"This allows me to catch ketosis issues early enough that I can give them propylene glycol instead of having to give them IV dextrose or have the vet do a DA surgery," Truttmann says.
"When we got bigger, it was harder to find the time to catch everything," he says. "This system allows me to do that. This system is like having a camera on the cows all of the time."
Truttmann says he also likes that his AI technician gets an email every morning, sent from the SCR system, telling her which cows to breed that day.
"Some days she stops early, breeds a cow or two, and then comes back in the afternoon to breed another cow or two," he explains. "Some days she doesn't have to stop at all."
Another reason Truttmann says he went with the SCR system is because he wanted to get more cows pregnant using sexed semen.
"We wanted to use sexed semen because of the low value of Jersey bull calves. Before we put in the SCR system, we were having spotty success with sexed semen, at best. With the monitors, we can more accurately time the breeding. The system helps us wait to breed a cow and not breed too early," he says. "About 25% of our cows and between 60% and 70% of our heifers are pregnant to sexed semen."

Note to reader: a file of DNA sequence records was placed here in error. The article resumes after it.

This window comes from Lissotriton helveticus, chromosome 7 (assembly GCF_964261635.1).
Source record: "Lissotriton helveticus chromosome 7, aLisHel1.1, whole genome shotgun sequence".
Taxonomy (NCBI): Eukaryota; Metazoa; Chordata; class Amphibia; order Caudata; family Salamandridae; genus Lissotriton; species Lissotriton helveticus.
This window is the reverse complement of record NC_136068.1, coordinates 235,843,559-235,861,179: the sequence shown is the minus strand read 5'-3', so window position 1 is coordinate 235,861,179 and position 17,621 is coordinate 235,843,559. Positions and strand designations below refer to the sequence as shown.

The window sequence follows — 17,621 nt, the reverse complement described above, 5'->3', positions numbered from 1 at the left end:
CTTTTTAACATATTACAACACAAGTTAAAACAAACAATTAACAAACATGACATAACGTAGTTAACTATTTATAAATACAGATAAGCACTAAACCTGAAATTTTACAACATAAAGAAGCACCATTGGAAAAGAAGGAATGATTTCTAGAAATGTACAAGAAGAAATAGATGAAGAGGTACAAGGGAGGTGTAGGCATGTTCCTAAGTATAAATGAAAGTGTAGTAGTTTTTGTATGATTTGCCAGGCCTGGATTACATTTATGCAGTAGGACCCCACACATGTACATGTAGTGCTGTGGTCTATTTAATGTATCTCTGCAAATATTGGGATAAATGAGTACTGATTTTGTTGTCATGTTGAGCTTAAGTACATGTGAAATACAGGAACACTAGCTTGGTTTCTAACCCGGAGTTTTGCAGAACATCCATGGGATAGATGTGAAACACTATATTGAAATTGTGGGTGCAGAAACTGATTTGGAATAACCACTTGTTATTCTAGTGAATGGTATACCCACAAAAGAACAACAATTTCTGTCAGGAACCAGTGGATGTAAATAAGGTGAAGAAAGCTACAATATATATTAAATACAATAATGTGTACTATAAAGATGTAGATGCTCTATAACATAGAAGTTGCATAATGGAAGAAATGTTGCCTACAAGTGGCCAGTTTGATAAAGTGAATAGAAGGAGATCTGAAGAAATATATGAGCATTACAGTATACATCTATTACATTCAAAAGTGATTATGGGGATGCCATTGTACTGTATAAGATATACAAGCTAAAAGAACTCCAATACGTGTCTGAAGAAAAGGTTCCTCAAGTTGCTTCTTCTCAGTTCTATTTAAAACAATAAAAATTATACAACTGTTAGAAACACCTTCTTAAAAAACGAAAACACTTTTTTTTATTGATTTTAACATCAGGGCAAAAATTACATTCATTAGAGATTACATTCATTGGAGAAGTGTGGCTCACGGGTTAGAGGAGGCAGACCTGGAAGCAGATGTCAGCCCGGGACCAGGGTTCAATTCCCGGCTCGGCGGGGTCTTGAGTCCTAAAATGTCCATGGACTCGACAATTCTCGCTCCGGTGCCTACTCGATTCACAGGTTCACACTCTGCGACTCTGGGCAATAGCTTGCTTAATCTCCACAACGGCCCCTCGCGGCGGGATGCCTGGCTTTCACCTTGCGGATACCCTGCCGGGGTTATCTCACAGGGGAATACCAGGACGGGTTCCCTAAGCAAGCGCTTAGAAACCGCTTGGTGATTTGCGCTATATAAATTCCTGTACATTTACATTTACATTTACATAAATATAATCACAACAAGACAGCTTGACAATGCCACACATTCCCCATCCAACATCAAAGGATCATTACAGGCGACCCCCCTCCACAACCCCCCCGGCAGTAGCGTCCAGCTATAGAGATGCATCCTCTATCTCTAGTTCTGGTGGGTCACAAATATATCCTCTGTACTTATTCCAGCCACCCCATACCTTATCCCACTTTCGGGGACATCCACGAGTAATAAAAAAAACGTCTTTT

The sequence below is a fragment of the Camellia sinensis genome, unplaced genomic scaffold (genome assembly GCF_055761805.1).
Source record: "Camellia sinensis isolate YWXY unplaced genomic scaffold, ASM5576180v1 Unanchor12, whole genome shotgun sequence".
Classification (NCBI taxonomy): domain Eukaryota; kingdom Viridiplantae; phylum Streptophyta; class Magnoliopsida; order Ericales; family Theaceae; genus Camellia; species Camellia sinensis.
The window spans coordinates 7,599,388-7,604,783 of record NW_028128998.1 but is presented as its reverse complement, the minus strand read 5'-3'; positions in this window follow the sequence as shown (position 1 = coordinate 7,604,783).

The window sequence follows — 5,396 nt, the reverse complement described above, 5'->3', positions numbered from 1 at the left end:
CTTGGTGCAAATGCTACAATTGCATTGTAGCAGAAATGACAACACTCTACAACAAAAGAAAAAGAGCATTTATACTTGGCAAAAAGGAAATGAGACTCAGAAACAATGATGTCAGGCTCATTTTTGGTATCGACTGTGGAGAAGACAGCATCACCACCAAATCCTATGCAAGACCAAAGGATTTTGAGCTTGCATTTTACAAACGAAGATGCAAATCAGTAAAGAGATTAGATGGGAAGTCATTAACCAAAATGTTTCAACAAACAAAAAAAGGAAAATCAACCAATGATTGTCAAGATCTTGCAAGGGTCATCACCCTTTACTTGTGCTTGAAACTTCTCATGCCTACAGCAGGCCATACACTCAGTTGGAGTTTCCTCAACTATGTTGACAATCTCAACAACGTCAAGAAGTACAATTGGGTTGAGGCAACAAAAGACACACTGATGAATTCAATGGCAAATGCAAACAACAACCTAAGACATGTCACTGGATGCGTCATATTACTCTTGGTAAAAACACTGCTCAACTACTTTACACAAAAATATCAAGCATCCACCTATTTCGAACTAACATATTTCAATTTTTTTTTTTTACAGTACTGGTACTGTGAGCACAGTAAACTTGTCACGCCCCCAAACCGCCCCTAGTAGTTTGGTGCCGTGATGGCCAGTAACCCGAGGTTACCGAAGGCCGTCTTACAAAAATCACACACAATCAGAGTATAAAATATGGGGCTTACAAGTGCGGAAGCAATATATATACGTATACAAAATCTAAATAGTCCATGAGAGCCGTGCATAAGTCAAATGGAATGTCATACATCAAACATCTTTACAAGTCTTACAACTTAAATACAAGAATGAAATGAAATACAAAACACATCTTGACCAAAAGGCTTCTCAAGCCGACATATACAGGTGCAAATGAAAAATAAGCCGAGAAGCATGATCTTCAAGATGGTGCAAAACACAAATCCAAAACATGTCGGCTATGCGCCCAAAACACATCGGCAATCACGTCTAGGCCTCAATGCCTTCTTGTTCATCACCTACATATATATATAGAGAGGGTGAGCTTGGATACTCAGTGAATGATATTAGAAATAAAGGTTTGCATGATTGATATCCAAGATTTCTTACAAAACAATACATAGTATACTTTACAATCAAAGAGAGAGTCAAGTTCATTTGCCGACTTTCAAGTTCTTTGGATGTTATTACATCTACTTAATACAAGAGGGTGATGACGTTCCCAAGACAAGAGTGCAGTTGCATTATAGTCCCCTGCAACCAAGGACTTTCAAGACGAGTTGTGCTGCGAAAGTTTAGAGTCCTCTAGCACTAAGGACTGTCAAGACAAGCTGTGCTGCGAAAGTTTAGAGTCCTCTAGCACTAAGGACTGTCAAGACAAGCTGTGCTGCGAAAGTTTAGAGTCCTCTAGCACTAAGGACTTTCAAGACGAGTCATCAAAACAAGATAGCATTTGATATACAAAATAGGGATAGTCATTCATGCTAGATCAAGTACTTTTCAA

Truttmann says since using the SCR system, hormone use has dropped significantly.
"We were breeding a third of our herd on ovsynch," he says. "Now we only ovsynch between 5% and 8% of our herd."
Truttmann believes the SCR system has already paid for itself.
"My anxiety level has dropped significantly," he notes. "The payback is pretty rapid with buying less hormones, being able to use sexed semen, using less semen and having lower vet bills."
Truttmann says he also uses the SCR system to decide if a cow should be treated or culled.
"This system helps me decide if a cow has an acute or chronic health problem. Before we put an antibiotic in a cow, I have a better sense of if this problem is worth treating."
Improved conception rate
Three years ago, Duane and Tina Hinchley of Cambridge wanted to do a better job of getting their cows bred. The Hinchleys grow 2,500 acres of crops and milk 135 registered Holstein cows near Cambridge. They also have 150 heifers, raise sheep and chickens, and give lots of tours of their farm.